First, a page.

Feds Create Special MDL Court For Growing Zofran Lawsuits

Wednesday, October 21, 2015

Earlier this year, DrugNews reported on the growing concern among doctors that Zofran, a drug prescribed off-label for morning sickness in pregnant mothers, might raise the risk of serious birth defects.

Now, amid increased attention and a swell of lawsuits by families whose children have suffered birth defects, a federal panel has created a specialized Zofran multidistrict litigation court (MDL) to handle the cases.

On October 13th, the United States Judicial Panel on Multidistrict Litigation transferred 12 similar cases from around the country alleging Zofran birth defects to a new federal court in Massachusetts under U.S. District Judge Dennis Saylor.

Currently, the number of pending Zofran lawsuits in the MDL court has grown to 15. Experts expect that, as word spreads, as many as 1,000 families whose children have suffered birth defects may come forward to file claims.

The formal case is known as MDL No. 2657 - IN RE: Zofran (Ondansetron) Products Liability Litigation.

Multidistrict litigation courts offer the benefits of a class action – shared legal resources and a unified consumer force, with the freedom of an individual lawsuit. Plaintiffs can pick their own counsel and have more control over the outcome of their case. They have been used in recent years to achieve massive settlement for victims of Vioxx, Yaz, Pradaxa and Actos.

While litigation could take several years, the formation of this special court will place pressure on the maker of Zofran, GlaxoSmithKline, to offer compensation to victims.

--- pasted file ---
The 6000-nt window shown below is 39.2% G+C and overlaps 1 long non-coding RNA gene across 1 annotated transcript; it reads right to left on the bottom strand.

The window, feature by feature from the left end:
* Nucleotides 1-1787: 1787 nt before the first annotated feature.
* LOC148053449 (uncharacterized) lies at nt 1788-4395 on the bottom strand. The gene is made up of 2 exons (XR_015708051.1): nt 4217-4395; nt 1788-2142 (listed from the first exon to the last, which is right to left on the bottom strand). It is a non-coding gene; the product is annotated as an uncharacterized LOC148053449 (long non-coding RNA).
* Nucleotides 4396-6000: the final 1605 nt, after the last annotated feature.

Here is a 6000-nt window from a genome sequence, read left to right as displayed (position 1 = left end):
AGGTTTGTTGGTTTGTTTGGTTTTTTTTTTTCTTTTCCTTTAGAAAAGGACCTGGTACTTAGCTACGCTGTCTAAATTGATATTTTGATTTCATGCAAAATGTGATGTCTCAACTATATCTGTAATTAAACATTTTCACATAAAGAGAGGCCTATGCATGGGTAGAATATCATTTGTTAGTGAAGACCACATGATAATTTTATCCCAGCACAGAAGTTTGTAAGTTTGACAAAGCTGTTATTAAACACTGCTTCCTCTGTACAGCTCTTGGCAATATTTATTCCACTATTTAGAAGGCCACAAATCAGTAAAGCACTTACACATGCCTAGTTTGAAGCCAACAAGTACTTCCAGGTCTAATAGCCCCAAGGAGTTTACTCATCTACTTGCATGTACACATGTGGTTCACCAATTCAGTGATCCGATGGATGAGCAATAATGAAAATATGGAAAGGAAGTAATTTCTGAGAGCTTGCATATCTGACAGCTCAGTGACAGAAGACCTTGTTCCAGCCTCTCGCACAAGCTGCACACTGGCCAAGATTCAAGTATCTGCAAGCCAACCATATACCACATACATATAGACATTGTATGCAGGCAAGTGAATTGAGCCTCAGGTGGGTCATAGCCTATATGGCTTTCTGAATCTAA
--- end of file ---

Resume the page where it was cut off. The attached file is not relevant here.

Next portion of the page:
Zofran, also known by its chemical name ondansetron, was first approved by the FDA in 1991. It is considered a vital medication for curbing nausea in patients undergoing cancer treatment or who have recently had surgery.

However, due to its strong effects, GlaxoSmithKilne began urging doctors to prescribe it “off-label” for the unapproved use of morning sickness.

Recent studies have shown that the use of Zofran during the first trimester of pregnancy can double the risk for heart defects, cleft palate and other birth defects.

Since 2006, generic forms of Zofran have been available, so sales of the name-brand version have fallen. However, before that time, Glaxo was earning a reported $1.5 billion each year through their illegal marketing of the drug.

Anyone whose child was born with a birth defect after they used Zofran is urged to speak with a lawyer about their rights and joining the current litigation. It costs nothing to investigate your claim or file a case. Contact DrugNews today to talk directly with a lawyer handling these claims.



JPML Transfer Order. (October 13, 2015). Retrieved from www.jpml.uscourts.gov

Trader, S. JPML Consolidates Birth Defect Suits Over GSK's Zofran. Law360. (October 13, 2015). Retrieved from www.law360.com

birth defects

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